Before you have a printed book, you have a manuscript. In my first article I talked about how a manuscript is a specialized document used by three types of people: authors, editors, and layout designers. In my second article I talked about how to get to grips with MS Word to make working with those people easier.
Of course, both of these topics carry an underlying assumption—that you have finished your manuscript and have begun working with someone else. “Handing over” your manuscript doesn’t describe just a transfer of paperwork, as we will see in this article, it describes a change of mental state on the author’s part.
“So, what does ‘finish writing’ mean?”
At this point, you might want to pause to feel a little nervous.
A finished manuscript is one where the writing is done, over, completed, ended, stopped, ceased…shall I go on?
I’m not saying every word is fixed in stone. There will be changes—from the editing, from the proofing, and even from the layout, but not from the author changing his mind about content.
Think of finishing your manuscript as a milestone. Once you reach it, one part of the journey is over, a new part begins. The second part involves no writing; writing only happens in the first part.
Your writing should be finished before you hand over anything to your editor. You want to avoid an editor having to say, “Really, I can’t fix this and you can’t publish it as is.” If that does happen, go back to your early readers and say “You should have told me.”
What if I find a problem?
Make sure you find any problems before you start the publishing process, while you are still writing.
If the editing is finished and then you say, “Oh, I’ve decided to rewrite seven chapters,” that’s fine. You’ll just have to pay twice. (Sometimes the editor will tell you, “You need to rewrite seven chapters,” but that’s well worth paying for.)
If your manuscript has been proofread and you then decide to rewrite, you’ll pay the editor and the proofreader twice.
If your book has been laid out and you do the same thing, you’ll pay the editor, the proofreader and the layout designer twice.
It’s your choice, of course, but your goal is to arrive at the “finished” milestone with completed content.
A word of warning at the start of your journey… Beware of anyone offering a service whereby, from the comfort of your writing den, without seeking help from anyone else, you can “publish at the touch of a button.”
You need milestones. You need others at each part of your journey.
Reaching the “Finished” Milestone
Anne Lamott, in Bird by Bird, famously talks about the stages your work will go through before your manuscript is finished. Her phrase “shitty first draft” should be preprinted on stationary and watermarked in online files specifically reserved for that purpose. You should never forget where you are in your process.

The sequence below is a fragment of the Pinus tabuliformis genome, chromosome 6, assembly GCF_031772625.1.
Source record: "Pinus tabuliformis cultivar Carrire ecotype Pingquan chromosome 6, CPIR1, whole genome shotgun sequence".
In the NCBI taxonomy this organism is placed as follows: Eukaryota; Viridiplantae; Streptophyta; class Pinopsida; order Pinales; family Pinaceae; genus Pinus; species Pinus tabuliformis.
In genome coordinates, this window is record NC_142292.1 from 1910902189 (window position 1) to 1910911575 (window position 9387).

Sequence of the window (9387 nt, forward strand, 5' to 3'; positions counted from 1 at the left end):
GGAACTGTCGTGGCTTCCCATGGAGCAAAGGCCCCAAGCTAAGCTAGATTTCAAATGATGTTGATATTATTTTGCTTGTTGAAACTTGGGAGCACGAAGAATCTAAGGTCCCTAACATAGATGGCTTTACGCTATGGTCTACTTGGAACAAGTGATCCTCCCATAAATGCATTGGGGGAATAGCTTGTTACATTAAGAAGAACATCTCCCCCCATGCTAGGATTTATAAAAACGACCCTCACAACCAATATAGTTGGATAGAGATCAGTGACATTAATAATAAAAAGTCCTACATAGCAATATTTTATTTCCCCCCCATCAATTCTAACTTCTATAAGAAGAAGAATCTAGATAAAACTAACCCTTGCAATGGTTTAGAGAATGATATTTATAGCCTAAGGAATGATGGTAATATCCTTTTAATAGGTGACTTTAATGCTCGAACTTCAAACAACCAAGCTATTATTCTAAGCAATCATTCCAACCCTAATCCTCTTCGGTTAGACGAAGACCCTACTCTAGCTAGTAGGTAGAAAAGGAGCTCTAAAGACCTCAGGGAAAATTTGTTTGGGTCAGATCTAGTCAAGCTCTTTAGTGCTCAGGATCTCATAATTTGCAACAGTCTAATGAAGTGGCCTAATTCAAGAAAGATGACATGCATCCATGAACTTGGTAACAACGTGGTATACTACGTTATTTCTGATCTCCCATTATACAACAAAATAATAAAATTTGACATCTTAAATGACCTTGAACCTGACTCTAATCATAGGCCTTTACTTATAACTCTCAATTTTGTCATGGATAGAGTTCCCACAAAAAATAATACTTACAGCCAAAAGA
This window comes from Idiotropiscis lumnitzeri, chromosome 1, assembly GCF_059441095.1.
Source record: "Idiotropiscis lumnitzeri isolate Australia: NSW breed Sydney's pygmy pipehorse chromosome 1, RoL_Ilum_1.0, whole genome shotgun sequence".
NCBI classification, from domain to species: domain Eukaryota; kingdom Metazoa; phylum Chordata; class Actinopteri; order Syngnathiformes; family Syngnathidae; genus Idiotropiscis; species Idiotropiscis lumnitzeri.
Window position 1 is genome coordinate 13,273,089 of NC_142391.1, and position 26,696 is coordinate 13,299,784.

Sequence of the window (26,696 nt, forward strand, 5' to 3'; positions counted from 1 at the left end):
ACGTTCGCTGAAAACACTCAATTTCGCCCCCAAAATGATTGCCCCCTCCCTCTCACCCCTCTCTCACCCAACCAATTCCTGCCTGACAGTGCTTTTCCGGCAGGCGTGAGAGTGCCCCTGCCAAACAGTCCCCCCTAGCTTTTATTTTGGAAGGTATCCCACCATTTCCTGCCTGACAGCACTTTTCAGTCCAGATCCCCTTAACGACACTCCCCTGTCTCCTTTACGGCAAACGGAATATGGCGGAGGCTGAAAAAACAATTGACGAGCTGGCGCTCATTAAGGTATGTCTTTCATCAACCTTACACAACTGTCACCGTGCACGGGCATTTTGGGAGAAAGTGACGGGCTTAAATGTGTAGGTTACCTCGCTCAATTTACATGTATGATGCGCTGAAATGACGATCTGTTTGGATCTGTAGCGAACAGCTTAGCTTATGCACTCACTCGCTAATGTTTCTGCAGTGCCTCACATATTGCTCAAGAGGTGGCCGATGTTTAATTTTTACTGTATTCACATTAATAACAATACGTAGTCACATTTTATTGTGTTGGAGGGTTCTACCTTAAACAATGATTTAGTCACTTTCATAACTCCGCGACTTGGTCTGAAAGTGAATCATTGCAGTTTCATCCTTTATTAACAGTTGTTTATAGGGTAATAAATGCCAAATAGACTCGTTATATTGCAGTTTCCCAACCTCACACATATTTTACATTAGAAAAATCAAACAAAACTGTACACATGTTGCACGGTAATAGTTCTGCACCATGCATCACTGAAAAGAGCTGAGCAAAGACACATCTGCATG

She goes on to describe the rewriting to create the second, third, and further drafts. When was it you wanted to press that button marked “Publish Now!”?
You want some of these. Be careful, though, what you make them read. Spare them the first draft. Anne Lamott chose her adjective well.
If you’re not part of a writers group, start one. If other members of the group do nothing other than prevent you pressing the “Publish Now!” button too early, it’s all worth it.
Not everyone needs to be part of a critique group. However, if you don’t need one, maybe some of the other writers there need you.
Warning! Be careful which draft you ask to be critiqued. The earlier the draft, the more bruising the critique will be.
Early readers, other writers, and critiquers help you write.
Editors, proofreaders, and layout designers help you publish.
Writing is such a lonely profession, isn’t it? 😉
Your work-in-progress can only be a manuscript when you finish writing. It’s up to you to decide when that happens. Some authors find they have arrived at this milestone only when they are so sick of their writing that they cannot stand to make one more change.
Don’t forget your book will include more than the first to last chapters. The Chicago Manual of Style lists also: Half title, frontispiece, Title Page, Copyright Page, Dedication, Epigraph, Table of Contents, List of Illustrations, Foreword, Preface, Acknowledgments, Introduction, and List of Abbreviations, as some of the items that you might have in your front matter. In your back matter, you might include: Appendixes, Chronology, Endnotes, Glossary, Bibliography or reference list, List of Contributors and, perhaps, an index.
Everything you include in the printed book has to be included in your “finished” manuscript because it has to be edited, proofread and laid out.
Indexes are a separate activity and require certain technical skills. Read up about it, then hire someone.
Let it Go
Sing along now…
It may be one of the toughest things you will ever do: saying “I am done.”
There’s a phrase in journalism: “Publish and be damned!” Well, when you publish you run a risk. It’s a big risk. Something—a typo, a wrong name, an out-of-sequence event, clumsy adjectives or adverbs, and other more nightmarish errors—might make it through to the printed page.
Face your fear. Accept the risk.
Stop writing, changing, fiddling, second guessing, and take the consequences.
Finish writing your book. Make the mental shift. Let it go.
That’s when you hand over a manuscript to your editor and start the publishing part of your journey.
I know it’s not easy. But you are not alone.
Book collectors with first editions of Tolkien’s Lord of the Rings will be able to show you sections where the great man fixed things between the first printing and the next. If, as an Indie Author, you are printing offset, you’ll want to sell the couple of thousand copies of your grand opus in boxes in your garage before you fix the text. POD authors have the luxury of being able to make changes, usually for a fee. That, however, does not excuse you from finishing your book.